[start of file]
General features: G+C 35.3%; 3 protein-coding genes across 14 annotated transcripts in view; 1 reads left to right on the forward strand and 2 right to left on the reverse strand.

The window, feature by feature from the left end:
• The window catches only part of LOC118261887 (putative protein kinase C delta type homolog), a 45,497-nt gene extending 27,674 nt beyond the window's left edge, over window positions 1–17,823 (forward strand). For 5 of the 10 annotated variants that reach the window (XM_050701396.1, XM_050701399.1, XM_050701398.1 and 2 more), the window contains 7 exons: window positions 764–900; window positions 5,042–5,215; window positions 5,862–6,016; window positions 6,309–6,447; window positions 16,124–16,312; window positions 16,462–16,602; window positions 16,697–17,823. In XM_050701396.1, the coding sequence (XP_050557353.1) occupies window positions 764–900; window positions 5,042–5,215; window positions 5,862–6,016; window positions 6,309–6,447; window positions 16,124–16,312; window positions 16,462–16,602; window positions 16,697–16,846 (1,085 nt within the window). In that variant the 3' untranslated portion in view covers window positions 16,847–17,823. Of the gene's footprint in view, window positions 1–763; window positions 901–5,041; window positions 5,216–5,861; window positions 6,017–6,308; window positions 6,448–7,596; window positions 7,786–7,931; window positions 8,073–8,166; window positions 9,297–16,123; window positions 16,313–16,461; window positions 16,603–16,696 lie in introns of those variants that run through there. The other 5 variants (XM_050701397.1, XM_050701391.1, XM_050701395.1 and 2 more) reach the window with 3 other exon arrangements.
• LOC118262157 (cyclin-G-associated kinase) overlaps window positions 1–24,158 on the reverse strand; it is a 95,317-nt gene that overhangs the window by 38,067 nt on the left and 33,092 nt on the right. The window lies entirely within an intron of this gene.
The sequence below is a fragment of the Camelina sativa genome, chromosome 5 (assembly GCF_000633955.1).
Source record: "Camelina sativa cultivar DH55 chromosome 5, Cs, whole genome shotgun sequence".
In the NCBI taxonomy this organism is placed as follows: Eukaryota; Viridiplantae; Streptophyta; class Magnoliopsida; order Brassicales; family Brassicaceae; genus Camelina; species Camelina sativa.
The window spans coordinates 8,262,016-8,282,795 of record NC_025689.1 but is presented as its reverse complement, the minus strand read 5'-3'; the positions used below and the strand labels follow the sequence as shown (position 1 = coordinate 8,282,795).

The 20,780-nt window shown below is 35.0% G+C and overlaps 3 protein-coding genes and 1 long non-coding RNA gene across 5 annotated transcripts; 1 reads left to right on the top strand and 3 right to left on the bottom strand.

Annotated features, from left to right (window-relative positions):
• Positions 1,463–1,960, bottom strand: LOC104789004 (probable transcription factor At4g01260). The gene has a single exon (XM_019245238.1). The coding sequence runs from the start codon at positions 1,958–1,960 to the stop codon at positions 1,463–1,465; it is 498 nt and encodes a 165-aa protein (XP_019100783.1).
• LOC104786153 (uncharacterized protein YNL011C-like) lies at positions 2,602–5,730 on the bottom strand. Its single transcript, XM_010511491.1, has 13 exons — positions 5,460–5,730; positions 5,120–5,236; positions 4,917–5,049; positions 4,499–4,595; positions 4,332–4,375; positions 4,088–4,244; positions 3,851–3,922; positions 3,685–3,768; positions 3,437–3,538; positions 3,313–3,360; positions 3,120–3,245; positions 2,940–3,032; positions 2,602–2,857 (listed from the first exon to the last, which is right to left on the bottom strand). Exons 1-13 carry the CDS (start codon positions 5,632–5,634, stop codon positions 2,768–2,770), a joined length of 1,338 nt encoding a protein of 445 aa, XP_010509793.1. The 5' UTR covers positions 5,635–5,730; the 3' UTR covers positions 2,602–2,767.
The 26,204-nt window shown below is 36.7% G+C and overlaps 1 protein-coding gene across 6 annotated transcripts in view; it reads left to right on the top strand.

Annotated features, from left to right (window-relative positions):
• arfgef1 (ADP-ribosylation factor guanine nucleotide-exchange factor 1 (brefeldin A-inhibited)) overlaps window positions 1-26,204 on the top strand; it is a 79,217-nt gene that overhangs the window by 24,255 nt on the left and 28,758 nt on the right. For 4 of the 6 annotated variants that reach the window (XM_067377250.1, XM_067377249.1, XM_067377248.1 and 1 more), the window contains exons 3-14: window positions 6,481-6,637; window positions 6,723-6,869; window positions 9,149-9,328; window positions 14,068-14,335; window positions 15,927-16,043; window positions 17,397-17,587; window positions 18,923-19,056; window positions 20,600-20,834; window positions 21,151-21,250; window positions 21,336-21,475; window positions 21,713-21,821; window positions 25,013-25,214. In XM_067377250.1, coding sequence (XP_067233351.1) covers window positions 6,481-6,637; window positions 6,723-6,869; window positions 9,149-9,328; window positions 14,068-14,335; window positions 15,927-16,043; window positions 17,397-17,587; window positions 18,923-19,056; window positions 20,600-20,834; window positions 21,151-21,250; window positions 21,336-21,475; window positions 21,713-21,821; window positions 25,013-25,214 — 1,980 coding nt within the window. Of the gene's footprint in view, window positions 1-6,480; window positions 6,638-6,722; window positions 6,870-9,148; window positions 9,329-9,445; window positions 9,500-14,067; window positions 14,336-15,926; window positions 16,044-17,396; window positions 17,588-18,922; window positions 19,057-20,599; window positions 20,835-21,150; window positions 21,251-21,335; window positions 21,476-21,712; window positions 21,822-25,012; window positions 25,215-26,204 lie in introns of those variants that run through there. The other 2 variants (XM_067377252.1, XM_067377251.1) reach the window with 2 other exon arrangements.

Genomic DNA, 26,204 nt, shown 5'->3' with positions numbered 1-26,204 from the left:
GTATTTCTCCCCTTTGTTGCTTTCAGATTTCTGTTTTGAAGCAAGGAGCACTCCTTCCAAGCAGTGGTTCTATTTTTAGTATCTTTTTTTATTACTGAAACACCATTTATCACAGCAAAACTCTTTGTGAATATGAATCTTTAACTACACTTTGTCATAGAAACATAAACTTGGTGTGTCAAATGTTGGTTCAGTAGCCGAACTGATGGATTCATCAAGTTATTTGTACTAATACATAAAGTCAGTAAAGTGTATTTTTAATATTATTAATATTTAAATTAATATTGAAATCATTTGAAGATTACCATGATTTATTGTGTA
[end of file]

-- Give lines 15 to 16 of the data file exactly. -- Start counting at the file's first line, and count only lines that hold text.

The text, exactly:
• arfgef1 (ADP-ribosylation factor guanine nucleotide-exchange factor 1 (brefeldin A-inhibited)) overlaps window positions 1-26,204 on the top strand; it is a 79,217-nt gene that overhangs the window by 24,255 nt on the left and 28,758 nt on the right. For 4 of the 6 annotated variants that reach the window (XM_067377250.1, XM_067377249.1, XM_067377248.1 and 1 more), the window contains exons 3-14: window positions 6,481-6,637; window positions 6,723-6,869; window positions 9,149-9,328; window positions 14,068-14,335; window positions 15,927-16,043; window positions 17,397-17,587; window positions 18,923-19,056; window positions 20,600-20,834; window positions 21,151-21,250; window positions 21,336-21,475; window positions 21,713-21,821; window positions 25,013-25,214. In XM_067377250.1, coding sequence (XP_067233351.1) covers window positions 6,481-6,637; window positions 6,723-6,869; window positions 9,149-9,328; window positions 14,068-14,335; window positions 15,927-16,043; window positions 17,397-17,587; window positions 18,923-19,056; window positions 20,600-20,834; window positions 21,151-21,250; window positions 21,336-21,475; window positions 21,713-21,821; window positions 25,013-25,214 — 1,980 coding nt within the window. Of the gene's footprint in view, window positions 1-6,480; window positions 6,638-6,722; window positions 6,870-9,148; window positions 9,329-9,445; window positions 9,500-14,067; window positions 14,336-15,926; window positions 16,044-17,396; window positions 17,588-18,922; window positions 19,057-20,599; window positions 20,835-21,150; window positions 21,251-21,335; window positions 21,476-21,712; window positions 21,822-25,012; window positions 25,215-26,204 lie in introns of those variants that run through there. The other 2 variants (XM_067377252.1, XM_067377251.1) reach the window with 2 other exon arrangements.

Genomic DNA, 26,204 nt, shown 5'->3' with positions numbered 1-26,204 from the left: